We've noted remarks by a senior aide to Rep. Paul Tonko (D-NY) that “probably the best part of the bill is the increase in Hospice care which will solve the prolonging of life issue.”
That does not tend to make sense because hospice care is for people already at the end of life who need to be kept comfortable. How on earth does more hospice funding solve "prolonging of life issues" when people in hospice already know they are about to die?
Well, it doesn't until you consider stories like this.
Some terminally ill patients in Oregon who turned to their state for health care were denied treatment and offered doctor-assisted suicide instead, a proposal some experts have called a "chilling" corruption of medical ethics.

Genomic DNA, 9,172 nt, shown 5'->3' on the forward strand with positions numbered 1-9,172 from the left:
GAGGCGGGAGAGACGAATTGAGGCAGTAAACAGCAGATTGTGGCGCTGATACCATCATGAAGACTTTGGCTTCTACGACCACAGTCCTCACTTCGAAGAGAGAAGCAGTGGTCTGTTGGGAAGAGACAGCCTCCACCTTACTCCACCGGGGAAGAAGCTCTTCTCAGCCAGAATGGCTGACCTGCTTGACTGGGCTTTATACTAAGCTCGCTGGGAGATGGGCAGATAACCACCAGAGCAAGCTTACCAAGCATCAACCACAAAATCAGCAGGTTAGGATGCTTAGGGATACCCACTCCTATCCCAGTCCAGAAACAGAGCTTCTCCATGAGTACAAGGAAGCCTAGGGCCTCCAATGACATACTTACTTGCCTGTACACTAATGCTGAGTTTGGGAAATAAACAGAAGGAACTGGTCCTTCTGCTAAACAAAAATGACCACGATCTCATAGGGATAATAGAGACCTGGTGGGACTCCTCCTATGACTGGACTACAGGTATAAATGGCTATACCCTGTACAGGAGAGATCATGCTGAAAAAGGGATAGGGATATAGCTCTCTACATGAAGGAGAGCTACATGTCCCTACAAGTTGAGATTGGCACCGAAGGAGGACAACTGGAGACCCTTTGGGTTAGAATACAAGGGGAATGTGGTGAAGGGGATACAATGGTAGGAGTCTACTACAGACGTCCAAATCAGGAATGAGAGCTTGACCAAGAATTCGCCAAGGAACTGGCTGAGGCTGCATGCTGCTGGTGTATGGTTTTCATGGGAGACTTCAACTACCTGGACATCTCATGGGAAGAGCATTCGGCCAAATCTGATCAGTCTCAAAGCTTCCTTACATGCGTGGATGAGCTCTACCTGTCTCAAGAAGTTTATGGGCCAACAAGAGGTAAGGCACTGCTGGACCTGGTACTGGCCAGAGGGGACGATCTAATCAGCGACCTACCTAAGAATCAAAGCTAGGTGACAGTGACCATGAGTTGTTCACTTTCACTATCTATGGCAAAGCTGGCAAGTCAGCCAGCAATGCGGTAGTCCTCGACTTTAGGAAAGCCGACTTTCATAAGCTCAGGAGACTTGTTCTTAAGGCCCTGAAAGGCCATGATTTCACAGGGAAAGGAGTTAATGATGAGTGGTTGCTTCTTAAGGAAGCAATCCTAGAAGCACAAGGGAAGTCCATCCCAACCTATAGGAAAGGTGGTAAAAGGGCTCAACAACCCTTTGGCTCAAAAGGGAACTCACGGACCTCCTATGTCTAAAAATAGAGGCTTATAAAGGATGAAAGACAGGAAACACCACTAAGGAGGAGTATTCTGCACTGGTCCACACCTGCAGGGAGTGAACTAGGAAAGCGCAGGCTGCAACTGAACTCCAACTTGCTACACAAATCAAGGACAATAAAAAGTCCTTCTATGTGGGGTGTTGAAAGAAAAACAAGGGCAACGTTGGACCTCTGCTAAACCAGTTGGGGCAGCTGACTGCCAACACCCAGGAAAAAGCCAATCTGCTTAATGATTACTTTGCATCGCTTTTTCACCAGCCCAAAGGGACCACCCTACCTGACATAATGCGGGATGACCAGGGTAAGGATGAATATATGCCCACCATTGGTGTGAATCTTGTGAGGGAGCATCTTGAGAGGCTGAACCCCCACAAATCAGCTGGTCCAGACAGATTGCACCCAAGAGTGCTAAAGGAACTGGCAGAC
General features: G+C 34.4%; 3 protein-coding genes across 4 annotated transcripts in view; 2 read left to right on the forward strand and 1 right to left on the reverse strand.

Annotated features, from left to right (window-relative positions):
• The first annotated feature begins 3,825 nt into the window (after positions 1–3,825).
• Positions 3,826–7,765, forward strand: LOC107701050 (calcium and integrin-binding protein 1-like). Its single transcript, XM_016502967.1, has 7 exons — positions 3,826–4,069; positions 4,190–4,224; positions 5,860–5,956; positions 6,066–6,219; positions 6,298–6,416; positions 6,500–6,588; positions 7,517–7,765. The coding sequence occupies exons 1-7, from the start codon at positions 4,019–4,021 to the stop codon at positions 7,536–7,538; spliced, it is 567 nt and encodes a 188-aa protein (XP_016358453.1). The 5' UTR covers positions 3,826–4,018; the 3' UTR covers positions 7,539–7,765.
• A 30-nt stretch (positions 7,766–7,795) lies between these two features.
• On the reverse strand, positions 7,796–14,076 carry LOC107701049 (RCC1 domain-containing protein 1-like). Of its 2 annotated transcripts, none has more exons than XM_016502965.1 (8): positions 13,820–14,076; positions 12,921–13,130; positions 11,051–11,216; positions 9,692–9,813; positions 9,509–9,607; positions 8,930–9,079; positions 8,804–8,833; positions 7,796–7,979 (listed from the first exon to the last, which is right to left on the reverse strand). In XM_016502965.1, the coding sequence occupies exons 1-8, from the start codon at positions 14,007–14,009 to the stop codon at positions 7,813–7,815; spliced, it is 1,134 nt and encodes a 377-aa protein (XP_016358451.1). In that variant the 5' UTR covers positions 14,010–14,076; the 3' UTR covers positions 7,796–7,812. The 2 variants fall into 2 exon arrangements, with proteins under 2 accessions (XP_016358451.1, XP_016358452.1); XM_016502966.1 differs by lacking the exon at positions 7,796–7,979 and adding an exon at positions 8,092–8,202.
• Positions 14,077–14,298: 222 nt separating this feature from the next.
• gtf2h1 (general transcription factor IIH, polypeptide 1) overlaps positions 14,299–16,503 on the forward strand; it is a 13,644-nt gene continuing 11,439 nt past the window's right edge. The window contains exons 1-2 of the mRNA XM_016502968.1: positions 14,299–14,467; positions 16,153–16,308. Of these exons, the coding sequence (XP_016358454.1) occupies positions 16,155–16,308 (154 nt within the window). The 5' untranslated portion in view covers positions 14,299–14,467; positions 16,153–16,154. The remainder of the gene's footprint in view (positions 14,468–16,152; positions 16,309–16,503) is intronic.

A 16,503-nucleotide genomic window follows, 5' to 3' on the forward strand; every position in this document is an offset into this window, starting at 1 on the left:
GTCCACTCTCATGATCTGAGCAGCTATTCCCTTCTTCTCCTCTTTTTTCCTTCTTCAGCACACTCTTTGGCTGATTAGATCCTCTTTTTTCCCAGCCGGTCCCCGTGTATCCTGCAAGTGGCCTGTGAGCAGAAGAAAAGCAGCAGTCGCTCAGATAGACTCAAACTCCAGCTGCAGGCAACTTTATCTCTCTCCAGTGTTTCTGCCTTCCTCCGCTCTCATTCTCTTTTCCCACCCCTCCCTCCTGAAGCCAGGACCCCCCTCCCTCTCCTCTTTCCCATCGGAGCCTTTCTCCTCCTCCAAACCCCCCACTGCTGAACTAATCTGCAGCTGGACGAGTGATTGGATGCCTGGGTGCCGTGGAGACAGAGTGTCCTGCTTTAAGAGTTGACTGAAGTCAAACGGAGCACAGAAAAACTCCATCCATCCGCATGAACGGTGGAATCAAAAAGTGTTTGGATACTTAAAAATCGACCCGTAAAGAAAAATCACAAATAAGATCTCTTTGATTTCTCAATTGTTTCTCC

Since the spread of his prostate cancer, 53-year-old Randy Stroup of Dexter, Ore., has been in a fight for his life. Uninsured and unable to pay for expensive chemotherapy, he applied to Oregon's state-run health plan for help.
Lane Individual Practice Association (LIPA), which administers the Oregon Health Plan in Lane County, responded to Stroup's request with a letter saying the state would not cover Stroup's pricey treatment, but would pay for the cost of physician-assisted suicide.